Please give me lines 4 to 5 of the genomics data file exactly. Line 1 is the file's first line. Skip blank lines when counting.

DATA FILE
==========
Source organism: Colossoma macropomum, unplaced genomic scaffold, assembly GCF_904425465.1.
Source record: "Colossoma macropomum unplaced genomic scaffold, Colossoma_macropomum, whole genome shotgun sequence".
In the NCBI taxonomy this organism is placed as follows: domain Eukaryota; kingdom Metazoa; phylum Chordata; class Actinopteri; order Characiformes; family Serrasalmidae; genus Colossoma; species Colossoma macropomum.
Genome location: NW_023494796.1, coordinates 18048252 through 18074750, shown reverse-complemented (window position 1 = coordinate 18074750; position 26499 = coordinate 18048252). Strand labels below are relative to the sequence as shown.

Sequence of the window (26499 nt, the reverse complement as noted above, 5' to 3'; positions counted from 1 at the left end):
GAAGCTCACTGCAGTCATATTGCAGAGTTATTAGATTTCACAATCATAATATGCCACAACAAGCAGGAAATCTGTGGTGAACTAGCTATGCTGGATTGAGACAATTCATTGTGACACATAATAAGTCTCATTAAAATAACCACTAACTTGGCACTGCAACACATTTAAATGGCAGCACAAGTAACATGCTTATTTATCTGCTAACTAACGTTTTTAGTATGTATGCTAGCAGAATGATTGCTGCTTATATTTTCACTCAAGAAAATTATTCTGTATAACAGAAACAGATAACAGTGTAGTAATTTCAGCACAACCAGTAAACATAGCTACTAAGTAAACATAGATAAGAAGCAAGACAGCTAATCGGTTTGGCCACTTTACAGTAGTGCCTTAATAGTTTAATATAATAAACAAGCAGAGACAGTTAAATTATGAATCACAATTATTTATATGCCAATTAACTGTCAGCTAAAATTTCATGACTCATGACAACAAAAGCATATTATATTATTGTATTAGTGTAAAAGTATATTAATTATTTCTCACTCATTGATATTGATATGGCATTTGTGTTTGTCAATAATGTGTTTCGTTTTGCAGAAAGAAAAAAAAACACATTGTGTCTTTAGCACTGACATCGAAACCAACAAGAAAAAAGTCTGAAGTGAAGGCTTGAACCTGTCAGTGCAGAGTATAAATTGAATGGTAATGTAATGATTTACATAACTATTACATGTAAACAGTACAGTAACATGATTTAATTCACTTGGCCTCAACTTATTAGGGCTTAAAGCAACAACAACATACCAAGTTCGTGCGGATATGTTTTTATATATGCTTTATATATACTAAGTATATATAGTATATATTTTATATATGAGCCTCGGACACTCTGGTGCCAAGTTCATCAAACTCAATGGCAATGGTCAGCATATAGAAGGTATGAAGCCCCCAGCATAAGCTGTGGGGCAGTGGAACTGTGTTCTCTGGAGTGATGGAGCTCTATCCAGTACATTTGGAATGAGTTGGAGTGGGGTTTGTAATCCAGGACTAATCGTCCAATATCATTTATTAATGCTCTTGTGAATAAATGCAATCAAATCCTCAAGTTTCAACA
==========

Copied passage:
Genome location: NW_023494796.1, coordinates 18048252 through 18074750, shown reverse-complemented (window position 1 = coordinate 18074750; position 26499 = coordinate 18048252). Strand labels below are relative to the sequence as shown.

Sequence of the window (26499 nt, the reverse complement as noted above, 5' to 3'; positions counted from 1 at the left end):